Tommy McClain.



If Eureka police Officer Stephen Linfoot hadn’t shot Tommy McClain, his supervisor would have.

Capt. Brian Stephens, testifying today in federal court, said he had already decided to shoot McClain when Linfoot opened fire and killed the 22-year-old Eureka man.

“I’m going to have to shoot him because of what he is doing,” Stephens recalled thinking right before shots rang out. He also said he had given McClain a clear warning: “I see the gun. Don’t touch the gun or you’ll be shot.” He didn’t know why that warning wasn’t heard on the video recording of the incident, but “I know I told him that.”

Today was the second day of the civil lawsuit filed by McClain’s parents against the city of Eureka and Officer Linfoot. All four of the officers who were on the scene have now testified. The three who actually witnessed the shooting say McClain was aggressively reaching for the gun in his waistband when he was shot dead.

As it turned out, the weapon in his waistband was an unloaded pellet gun. No one can explain what McClain thought he might accomplish with such a weapon.

Stephens was the first officer to speak with McClain. But two others, Officers Ryan McElroy and Stanley Harkness, hiding behind a fence across the street, had been observing him for awhile. At that time McClain was just a nuisance to the police. They were there looking for another man, and McClain was causing distractions. They watched him have an “unfriendly” discussion with a man who parked his pickup across the street from McClain’s duplex on Allard Avenue. Then, when the man walked away, they saw McClain adopt an aggressive posture and start fiddling with something in his waistband.

McElroy and Harkness decided to have Officer Linfoot drive by so McClain would know police were in the neighborhood.

“We thought it was possible (Linfoot) would get Mr. McClain aware that there’s law enforcement in the area and he should probably just call it a night and go home,” Officer Harkness testified.

But Linfoot cruising by apparently had the opposite effect.

“As soon as he passed by I watched Mr. McClain pull a black semiautomatic pistol from his waistband, rack the slide and then put it back in his waistband,” Officer McElroy testified. In the meantime he had texted Capt. Stephens (then Sgt. Stephens) that McClain had a gun. Stephens arrived, fixed a spotlight on McClain and began speaking with him. McClain reportedly challenged him with statements such as “You can’t search me” and “I didn’t do anything.”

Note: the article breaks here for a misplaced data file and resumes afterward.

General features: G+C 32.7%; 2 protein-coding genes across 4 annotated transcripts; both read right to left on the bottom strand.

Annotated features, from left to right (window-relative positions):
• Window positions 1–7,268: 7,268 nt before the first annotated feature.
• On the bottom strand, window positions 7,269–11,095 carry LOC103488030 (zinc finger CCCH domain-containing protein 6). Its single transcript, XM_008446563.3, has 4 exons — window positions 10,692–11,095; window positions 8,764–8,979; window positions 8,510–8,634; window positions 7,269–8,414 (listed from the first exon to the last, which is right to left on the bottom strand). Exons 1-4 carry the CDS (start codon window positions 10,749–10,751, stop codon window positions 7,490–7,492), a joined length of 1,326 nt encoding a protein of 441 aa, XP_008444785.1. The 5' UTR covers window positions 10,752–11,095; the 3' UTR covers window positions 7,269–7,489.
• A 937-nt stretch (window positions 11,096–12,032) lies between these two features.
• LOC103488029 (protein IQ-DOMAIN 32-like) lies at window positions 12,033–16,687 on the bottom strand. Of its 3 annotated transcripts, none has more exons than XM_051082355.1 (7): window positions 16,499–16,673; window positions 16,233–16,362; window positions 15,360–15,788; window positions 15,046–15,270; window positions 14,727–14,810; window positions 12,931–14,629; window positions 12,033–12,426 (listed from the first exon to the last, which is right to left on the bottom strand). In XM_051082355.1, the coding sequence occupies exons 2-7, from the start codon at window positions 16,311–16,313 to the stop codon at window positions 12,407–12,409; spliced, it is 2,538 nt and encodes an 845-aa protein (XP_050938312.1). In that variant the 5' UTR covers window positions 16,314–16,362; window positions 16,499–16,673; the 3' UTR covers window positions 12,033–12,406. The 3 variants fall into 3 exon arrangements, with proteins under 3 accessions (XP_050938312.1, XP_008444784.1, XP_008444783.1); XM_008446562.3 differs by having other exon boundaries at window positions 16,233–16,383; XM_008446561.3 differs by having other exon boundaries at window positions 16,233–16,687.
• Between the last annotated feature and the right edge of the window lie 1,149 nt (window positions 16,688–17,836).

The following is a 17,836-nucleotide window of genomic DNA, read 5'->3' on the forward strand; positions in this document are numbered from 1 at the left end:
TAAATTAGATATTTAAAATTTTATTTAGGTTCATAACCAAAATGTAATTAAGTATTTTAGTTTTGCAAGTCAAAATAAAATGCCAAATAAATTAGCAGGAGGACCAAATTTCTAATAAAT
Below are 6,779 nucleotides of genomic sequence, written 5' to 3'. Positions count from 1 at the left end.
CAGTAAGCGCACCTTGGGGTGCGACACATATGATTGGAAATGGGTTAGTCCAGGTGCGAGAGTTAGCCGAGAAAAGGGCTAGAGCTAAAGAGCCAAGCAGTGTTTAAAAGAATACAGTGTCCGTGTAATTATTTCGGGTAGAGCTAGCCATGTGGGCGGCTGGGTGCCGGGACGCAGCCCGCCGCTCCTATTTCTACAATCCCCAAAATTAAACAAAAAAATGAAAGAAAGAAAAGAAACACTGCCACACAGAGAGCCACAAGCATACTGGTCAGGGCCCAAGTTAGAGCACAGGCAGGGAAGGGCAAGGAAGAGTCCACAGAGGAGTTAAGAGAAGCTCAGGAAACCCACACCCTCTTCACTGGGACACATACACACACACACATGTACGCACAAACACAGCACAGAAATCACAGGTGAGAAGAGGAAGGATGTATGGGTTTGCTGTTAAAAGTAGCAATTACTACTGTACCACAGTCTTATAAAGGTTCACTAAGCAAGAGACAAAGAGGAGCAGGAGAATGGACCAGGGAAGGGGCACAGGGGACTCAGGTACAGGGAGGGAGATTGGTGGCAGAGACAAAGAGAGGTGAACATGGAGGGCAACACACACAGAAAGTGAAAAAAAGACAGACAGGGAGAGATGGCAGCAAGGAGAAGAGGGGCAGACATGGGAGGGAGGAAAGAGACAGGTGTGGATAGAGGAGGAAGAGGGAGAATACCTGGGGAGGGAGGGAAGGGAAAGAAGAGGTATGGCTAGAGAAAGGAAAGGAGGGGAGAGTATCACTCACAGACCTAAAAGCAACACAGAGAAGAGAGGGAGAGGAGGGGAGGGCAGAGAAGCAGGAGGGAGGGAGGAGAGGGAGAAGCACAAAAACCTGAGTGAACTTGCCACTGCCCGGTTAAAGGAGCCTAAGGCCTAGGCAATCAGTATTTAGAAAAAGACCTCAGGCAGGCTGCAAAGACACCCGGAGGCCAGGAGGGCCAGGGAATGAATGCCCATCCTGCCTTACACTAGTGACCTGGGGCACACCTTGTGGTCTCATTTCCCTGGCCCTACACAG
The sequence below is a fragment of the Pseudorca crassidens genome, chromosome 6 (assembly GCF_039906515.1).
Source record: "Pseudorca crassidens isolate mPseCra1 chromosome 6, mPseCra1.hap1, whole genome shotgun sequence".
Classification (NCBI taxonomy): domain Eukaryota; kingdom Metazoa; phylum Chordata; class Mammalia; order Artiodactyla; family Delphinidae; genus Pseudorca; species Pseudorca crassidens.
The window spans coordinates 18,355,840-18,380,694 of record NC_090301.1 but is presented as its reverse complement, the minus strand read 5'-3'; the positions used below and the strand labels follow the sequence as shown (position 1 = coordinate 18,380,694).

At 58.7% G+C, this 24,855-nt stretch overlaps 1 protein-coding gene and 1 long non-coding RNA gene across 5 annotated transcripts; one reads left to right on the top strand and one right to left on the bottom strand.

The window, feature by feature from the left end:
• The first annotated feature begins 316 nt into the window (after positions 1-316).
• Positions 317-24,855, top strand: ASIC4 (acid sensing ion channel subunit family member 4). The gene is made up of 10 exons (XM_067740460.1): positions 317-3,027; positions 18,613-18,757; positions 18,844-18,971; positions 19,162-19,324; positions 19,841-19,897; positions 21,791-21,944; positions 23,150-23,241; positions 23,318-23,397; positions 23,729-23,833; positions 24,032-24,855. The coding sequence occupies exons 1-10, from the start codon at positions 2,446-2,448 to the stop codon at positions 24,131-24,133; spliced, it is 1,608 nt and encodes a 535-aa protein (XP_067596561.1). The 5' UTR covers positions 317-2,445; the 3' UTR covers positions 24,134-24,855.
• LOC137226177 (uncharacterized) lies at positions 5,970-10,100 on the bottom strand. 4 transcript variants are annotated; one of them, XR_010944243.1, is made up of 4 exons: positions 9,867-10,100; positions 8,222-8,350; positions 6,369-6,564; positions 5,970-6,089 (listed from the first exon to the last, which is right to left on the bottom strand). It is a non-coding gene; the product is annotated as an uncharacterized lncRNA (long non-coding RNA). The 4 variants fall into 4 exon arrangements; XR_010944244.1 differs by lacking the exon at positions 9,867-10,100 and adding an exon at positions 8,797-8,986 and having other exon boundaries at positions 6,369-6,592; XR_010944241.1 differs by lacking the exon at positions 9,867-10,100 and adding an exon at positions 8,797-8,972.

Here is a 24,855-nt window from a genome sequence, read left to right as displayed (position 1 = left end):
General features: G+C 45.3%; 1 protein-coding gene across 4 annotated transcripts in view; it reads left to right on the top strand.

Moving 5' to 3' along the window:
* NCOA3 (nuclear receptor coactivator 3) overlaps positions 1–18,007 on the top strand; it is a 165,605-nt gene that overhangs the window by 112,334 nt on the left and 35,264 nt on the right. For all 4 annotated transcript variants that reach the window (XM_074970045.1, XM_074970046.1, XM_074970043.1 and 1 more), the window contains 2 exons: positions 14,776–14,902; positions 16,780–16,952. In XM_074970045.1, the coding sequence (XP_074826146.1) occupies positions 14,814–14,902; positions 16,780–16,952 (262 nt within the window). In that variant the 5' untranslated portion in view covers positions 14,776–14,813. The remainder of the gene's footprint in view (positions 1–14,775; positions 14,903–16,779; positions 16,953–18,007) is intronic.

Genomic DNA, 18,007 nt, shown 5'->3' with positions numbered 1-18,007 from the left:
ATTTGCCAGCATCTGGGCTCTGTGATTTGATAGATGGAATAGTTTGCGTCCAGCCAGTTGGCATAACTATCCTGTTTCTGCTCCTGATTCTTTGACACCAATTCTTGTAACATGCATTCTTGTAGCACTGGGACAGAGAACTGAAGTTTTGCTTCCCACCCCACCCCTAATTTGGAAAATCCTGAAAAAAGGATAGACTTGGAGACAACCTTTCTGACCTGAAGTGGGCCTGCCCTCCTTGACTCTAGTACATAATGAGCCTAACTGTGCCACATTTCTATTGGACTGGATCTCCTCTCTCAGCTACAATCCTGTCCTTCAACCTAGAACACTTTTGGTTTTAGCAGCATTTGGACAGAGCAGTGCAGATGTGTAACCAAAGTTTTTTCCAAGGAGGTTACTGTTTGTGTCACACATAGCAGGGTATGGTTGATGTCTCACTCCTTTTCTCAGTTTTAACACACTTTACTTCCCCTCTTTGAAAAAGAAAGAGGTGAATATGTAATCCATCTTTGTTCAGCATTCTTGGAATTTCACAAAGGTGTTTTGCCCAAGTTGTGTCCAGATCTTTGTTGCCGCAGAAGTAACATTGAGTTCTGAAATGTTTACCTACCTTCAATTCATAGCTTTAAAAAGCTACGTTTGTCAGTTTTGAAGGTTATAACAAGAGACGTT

McClain was standing near his front porch. Stephens was on the sidewalk, soon to be joined by Linfoot. It’s clear on the video that someone says “Get down here right now,” and also “Keep your hands up.” That was said more than once. Finally you hear “Get down,” and then shots. McClain either lowered and raised his hands once or twice before he was shot, depending on which account is correct.

Stephens said he was trying to persuade McClain to “get down here” to the sidewalk so he could be safely handcuffed.

A video recording from Linfoot’s car captures shouted commands and then the rapid pop-pop-pop-pop-pop-pop-pop of the seven shots Linfoot fired. McClain’s parents, seated in the front row, burst into agonized sobbing when they heard the shots that ended their son’s life. They left the courtroom and returned later.

Plaintiff’s attorney Dale Galipo has suggested repeatedly that McClain might have interpreted the final “Get down” as an order to actually get down on the ground. That might explain why he lowered his hands, Galipo says, because he was starting to lower himself. Linfoot. who says he was the one who said “Get down,” believes this was an “interrupted command.” Interrupted that is, by the fatal shots.

All officers said McClain never acted as though he was starting to drop to the ground. Harkness testified that if police do want a person to literally get down, they would be ordered to go to their knees and then to their chest and stomach.

Galipo asked Stephens today whether he really had planned to shoot McClain, or might just be backing Linfoot up because they both work for the same department.

“If you read my statement (taken the day after the killing) I had made the decision to shoot Mr. McClain,” Stephens said.

As for the actual shooter, Linfoot choked up today when defense attorney Nancy Delaney asked how he felt about his decision. He said he believes he did the right thing.

“I was scared that gun was going to come out and he was going to be able to shoot me or my partners,” Linfoot said. When Delaney asked whether an officer has the “luxury” of waiting until a suspect actually fires, Linfoot said “No, because that can cost you your life.”

Under later questioning by Galipo, Linfoot said he is sorry for the McClain family.

“What I feel is I feel bad for the family and what they’ve had to endure.” he said. “It’s not something I wanted to do; it was something I needed to do.”

The trial continues today with seven jurors remaining. One woman juror had to drop out because of a death in the family, federal Judge William Orrick told those in the courtroom.




Outpost contributor Rhonda Parker previously covered courts for the Times-Standard.